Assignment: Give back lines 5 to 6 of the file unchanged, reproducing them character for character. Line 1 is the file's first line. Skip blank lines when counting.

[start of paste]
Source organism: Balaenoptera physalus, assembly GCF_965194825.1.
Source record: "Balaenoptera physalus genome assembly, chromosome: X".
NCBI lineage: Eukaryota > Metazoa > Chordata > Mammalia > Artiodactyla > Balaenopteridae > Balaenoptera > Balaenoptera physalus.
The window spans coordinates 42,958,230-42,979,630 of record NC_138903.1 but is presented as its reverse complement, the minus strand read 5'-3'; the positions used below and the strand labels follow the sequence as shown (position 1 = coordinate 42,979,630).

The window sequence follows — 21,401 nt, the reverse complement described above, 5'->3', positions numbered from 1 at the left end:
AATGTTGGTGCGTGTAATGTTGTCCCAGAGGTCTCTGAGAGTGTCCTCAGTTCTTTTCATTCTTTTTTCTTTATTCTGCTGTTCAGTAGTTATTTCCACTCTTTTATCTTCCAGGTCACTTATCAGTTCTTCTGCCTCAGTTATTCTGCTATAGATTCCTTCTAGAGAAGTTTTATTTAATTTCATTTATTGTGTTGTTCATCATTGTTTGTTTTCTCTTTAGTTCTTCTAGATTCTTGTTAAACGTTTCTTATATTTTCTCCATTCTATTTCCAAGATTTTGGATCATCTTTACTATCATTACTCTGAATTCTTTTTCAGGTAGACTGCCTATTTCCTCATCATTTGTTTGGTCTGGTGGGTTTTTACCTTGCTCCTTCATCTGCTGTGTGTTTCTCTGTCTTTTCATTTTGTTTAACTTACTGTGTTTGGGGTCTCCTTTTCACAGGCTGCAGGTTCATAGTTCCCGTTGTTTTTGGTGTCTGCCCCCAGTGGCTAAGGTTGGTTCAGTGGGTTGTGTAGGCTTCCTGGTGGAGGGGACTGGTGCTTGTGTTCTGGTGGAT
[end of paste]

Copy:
The window sequence follows — 21,401 nt, the reverse complement described above, 5'->3', positions numbered from 1 at the left end:
AATGTTGGTGCGTGTAATGTTGTCCCAGAGGTCTCTGAGAGTGTCCTCAGTTCTTTTCATTCTTTTTTCTTTATTCTGCTGTTCAGTAGTTATTTCCACTCTTTTATCTTCCAGGTCACTTATCAGTTCTTCTGCCTCAGTTATTCTGCTATAGATTCCTTCTAGAGAAGTTTTATTTAATTTCATTTATTGTGTTGTTCATCATTGTTTGTTTTCTCTTTAGTTCTTCTAGATTCTTGTTAAACGTTTCTTATATTTTCTCCATTCTATTTCCAAGATTTTGGATCATCTTTACTATCATTACTCTGAATTCTTTTTCAGGTAGACTGCCTATTTCCTCATCATTTGTTTGGTCTGGTGGGTTTTTACCTTGCTCCTTCATCTGCTGTGTGTTTCTCTGTCTTTTCATTTTGTTTAACTTACTGTGTTTGGGGTCTCCTTTTCACAGGCTGCAGGTTCATAGTTCCCGTTGTTTTTGGTGTCTGCCCCCAGTGGCTAAGGTTGGTTCAGTGGGTTGTGTAGGCTTCCTGGTGGAGGGGACTGGTGCTTGTGTTCTGGTGGAT